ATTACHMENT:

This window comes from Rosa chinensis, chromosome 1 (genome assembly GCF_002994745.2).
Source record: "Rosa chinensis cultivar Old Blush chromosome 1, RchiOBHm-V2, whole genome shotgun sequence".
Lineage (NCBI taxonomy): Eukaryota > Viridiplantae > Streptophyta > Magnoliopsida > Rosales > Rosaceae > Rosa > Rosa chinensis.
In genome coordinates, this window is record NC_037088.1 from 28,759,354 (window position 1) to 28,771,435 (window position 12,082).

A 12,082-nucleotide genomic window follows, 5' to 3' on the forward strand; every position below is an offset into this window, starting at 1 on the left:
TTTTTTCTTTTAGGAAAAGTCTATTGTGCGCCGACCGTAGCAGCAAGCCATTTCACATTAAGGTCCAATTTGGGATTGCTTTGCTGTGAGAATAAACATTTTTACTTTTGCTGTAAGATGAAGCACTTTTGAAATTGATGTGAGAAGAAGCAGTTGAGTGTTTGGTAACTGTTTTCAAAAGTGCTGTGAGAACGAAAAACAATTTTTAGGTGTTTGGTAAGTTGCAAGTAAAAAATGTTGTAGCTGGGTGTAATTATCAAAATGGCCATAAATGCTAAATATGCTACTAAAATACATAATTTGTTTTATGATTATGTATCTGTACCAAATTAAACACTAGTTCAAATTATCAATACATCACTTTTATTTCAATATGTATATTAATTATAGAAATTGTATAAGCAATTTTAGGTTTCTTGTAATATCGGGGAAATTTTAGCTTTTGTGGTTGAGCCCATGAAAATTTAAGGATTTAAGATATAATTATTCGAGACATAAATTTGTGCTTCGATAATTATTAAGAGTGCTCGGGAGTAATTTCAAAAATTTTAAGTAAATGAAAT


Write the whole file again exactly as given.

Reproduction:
This window comes from Rosa chinensis, chromosome 1 (genome assembly GCF_002994745.2).
Source record: "Rosa chinensis cultivar Old Blush chromosome 1, RchiOBHm-V2, whole genome shotgun sequence".
Lineage (NCBI taxonomy): Eukaryota > Viridiplantae > Streptophyta > Magnoliopsida > Rosales > Rosaceae > Rosa > Rosa chinensis.
In genome coordinates, this window is record NC_037088.1 from 28,759,354 (window position 1) to 28,771,435 (window position 12,082).

A 12,082-nucleotide genomic window follows, 5' to 3' on the forward strand; every position below is an offset into this window, starting at 1 on the left:
TTTTTTCTTTTAGGAAAAGTCTATTGTGCGCCGACCGTAGCAGCAAGCCATTTCACATTAAGGTCCAATTTGGGATTGCTTTGCTGTGAGAATAAACATTTTTACTTTTGCTGTAAGATGAAGCACTTTTGAAATTGATGTGAGAAGAAGCAGTTGAGTGTTTGGTAACTGTTTTCAAAAGTGCTGTGAGAACGAAAAACAATTTTTAGGTGTTTGGTAAGTTGCAAGTAAAAAATGTTGTAGCTGGGTGTAATTATCAAAATGGCCATAAATGCTAAATATGCTACTAAAATACATAATTTGTTTTATGATTATGTATCTGTACCAAATTAAACACTAGTTCAAATTATCAATACATCACTTTTATTTCAATATGTATATTAATTATAGAAATTGTATAAGCAATTTTAGGTTTCTTGTAATATCGGGGAAATTTTAGCTTTTGTGGTTGAGCCCATGAAAATTTAAGGATTTAAGATATAATTATTCGAGACATAAATTTGTGCTTCGATAATTATTAAGAGTGCTCGGGAGTAATTTCAAAAATTTTAAGTAAATGAAAT